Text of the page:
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The Evolution of Evolutionary Thought: Part 4, Adaptation

Polar bears on ice

In a previous post, you learned that evolution is a theory, and a theory is something that all the scientific evidence supports. In another post, you learned about the theory of evolution. But, how did the theory of evolution come about? What was the evolution of evolutionary thought? Well, in order for the theory of evolution to be developed, some ideas needed to change.

In the first post in this series, we looked at ideas about the relationship between humans and other forms of life. In the second post, we looked at ideas about the age of the Earth. Then, in the last post, we looked at ideas about fossils and what they implied about life. Now, we will continue our study of evolutionary thought by exploring adaptation to the environment. People’s ideas about adaptation needed to be changed in order for the theory of evolution to be developed.

The OLD IDEA was: God made each form of life perfectly adapted to their environment.

The NEW IDEA was: Organisms vary in their adaptation to the environment. 

Adaptation. Image of Noah's Ark during the great flood.

Back before the theory of evolution was developed, people got all their answers from the Christian Bible. According to the Bible, all living animals started out together, in the mountains of Ararat, where Noah’s Ark landed after the great flood. And all animals were perfectly adapted to their environment because God made them like that.

But, the animals were not adapted to the mountains of Ararat, so how did all of the polar bears make it to the Arctic, and all of the koalas get to Australia, and how did all the lemurs get to Madagascar? People needed an explanation for adaptation.

Jean-Baptiste Lamarck came up with an idea that when the environment changes, an organism will also change to fit the new environment. He thought that the organism somehow recognizes that the environment has changed, and then it adapts. Lamarck said that “fluids and forces” would be sent to a particular body part and it would be modified to work better with the new environment. New organs could even be formed as well. And, the new trait would be passed down to their offspring. This theory is called the inheritance of acquired characteristics

Adaptation. Image of a giraffe stretching its neck to reach a tree branch.

Here’s a famous example of Lamarck’s theory. Say there is a giraffe, and he ate all the leaves on the lower branches of a tree. He then tries to reach the upper branches, and fluids and forces move to the neck tissues and make the neck slightly longer, so the giraffe can reach higher. Then, the longer neck is passed down to the giraffe’s offspring. And, over time, all the giraffes will have longer necks than before.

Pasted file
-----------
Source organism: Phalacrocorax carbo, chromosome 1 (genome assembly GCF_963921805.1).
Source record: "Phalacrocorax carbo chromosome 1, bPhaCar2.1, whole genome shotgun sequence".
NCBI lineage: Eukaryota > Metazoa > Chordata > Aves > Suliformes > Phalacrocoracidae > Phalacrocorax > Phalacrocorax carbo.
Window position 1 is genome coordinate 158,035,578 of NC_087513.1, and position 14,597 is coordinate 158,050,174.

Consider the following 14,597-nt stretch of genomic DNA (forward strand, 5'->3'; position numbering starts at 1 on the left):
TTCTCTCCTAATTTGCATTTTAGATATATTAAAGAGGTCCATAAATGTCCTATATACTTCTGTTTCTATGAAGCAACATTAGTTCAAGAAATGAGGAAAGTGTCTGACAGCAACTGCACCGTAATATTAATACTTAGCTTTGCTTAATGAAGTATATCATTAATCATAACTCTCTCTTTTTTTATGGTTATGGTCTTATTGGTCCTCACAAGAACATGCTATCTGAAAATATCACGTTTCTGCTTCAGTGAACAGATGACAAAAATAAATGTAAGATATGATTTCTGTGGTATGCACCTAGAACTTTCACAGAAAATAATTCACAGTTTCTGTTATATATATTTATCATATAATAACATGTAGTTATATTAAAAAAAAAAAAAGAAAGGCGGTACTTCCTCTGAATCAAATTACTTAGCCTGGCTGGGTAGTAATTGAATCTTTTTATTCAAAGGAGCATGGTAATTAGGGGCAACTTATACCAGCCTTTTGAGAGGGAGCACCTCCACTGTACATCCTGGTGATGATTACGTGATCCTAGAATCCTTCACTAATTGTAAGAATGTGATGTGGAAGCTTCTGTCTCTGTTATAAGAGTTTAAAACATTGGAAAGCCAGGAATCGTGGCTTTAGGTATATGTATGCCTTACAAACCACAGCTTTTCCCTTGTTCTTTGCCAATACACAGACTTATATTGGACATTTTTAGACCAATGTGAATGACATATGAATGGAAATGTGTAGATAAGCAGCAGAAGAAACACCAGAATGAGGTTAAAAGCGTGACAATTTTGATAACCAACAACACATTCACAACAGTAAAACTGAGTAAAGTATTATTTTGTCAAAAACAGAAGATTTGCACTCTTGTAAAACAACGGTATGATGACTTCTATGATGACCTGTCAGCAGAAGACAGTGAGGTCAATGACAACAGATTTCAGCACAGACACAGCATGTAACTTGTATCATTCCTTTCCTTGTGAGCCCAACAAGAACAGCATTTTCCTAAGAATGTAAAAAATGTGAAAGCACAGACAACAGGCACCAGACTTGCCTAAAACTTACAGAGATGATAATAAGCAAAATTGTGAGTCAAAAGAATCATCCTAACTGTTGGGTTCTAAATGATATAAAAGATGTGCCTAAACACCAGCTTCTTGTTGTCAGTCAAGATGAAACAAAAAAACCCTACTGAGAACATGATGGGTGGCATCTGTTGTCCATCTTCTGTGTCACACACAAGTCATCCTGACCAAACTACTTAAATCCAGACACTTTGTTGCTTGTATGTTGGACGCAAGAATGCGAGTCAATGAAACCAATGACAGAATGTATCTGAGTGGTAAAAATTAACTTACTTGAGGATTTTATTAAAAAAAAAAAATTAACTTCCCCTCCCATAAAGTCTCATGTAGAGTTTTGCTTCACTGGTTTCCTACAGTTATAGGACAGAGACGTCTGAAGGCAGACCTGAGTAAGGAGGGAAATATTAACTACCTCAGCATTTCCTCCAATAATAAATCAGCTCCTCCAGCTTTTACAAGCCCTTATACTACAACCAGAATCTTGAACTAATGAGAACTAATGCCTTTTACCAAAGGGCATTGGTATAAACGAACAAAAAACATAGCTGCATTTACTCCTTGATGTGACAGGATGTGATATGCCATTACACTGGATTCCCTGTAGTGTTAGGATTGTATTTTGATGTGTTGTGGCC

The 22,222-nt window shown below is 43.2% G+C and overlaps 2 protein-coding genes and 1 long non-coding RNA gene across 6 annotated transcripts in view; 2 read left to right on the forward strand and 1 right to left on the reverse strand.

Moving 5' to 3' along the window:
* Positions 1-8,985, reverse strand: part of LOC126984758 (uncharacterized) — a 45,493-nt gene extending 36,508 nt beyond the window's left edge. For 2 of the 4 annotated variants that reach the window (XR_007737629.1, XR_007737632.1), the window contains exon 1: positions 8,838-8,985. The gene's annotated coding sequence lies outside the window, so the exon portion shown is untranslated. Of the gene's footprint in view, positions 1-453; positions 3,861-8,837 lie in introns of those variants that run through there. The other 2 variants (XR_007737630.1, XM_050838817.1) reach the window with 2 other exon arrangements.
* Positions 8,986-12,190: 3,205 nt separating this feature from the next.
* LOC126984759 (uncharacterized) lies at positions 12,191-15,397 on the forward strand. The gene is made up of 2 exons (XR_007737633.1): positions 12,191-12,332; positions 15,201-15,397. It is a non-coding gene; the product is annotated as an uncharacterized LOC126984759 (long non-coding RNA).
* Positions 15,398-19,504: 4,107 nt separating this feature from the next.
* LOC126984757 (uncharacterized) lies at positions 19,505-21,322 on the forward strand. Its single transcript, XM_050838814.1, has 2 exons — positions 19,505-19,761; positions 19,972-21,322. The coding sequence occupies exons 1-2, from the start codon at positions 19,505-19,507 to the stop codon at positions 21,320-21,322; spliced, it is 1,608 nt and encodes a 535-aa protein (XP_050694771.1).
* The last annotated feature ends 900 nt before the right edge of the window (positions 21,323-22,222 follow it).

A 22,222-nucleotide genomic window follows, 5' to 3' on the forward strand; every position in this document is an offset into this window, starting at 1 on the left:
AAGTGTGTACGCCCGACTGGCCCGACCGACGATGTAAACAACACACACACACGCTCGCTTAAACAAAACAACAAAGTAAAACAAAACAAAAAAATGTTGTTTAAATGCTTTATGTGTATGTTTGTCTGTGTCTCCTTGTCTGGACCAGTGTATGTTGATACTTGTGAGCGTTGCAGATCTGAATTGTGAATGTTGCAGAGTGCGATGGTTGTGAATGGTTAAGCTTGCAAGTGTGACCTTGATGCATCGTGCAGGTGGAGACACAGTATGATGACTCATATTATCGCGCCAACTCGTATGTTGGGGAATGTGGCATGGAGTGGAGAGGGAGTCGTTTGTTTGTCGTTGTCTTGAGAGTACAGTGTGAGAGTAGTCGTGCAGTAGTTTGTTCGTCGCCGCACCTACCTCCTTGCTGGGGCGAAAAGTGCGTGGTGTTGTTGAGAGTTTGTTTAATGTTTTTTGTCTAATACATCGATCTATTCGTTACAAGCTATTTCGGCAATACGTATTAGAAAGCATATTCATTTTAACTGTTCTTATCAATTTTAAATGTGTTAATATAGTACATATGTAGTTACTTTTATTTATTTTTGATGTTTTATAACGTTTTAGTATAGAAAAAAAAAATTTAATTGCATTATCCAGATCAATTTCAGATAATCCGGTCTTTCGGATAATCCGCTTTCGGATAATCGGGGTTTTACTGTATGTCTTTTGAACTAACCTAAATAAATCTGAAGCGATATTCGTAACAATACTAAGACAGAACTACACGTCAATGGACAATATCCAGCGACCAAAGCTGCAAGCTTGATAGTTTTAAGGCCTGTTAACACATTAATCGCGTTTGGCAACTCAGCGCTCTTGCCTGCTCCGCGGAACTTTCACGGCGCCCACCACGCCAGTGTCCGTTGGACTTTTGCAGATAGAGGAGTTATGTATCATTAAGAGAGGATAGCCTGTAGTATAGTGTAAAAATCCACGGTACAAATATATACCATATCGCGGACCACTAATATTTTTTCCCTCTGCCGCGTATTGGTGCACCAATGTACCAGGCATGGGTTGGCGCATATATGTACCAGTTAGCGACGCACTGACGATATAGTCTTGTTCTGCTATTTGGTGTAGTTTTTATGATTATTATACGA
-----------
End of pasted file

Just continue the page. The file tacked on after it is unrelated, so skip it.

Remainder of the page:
Well, Lamarck’s theory is not true. First of all, an organism can’t just create new organs or modify body parts just by wanting to do it. And second, a trait that is acquired during life cannot be passed down to your children. For example, if a man loses an arm in a car accident, his babies will not be born missing an arm. 

Then, in 1798 Thomas Malthus created a theory about organisms and their environment. He thought that more offspring are born than can survive in any given environment, because the population grows bigger and bigger but the amount of food and water stays about the same. This would create competition for the few resources available. 

Adaptation. Image of a statue of Charles Darwin.

Now, in steps Charles Darwin. We’ll learn about his ideas in the next post, but he integrates all the previous ideas I discussed into his theory of natural selection—that humans are related to animals, that the Earth is very old, that organisms change over time, and that organisms adapt to an environment in which there is competition for resources.

In summary, people believed that all organisms were made by God to be adapted perfectly to their environment. But evidence was growing that this wasn’t the case. Jean-Baptiste Lamarck came up with the idea that organisms could modify themselves in response to the environment, and then pass that characteristic down to their offspring. This was called the inheritance of acquired characteristics, but it was incorrect. Thomas Malthus came up with the idea that organisms compete for resources in their environment. And now, Charles Darwin enters the picture. In the next post, we’ll explore his ideas, and how he integrated all the previous ideas that I discussed. 

Want to learn more about evolution?

Just take my Udemy course, “Exploring Genetics and Evolution Through Physical Anthropology: Anthropology 4U.”

Thanks for reading!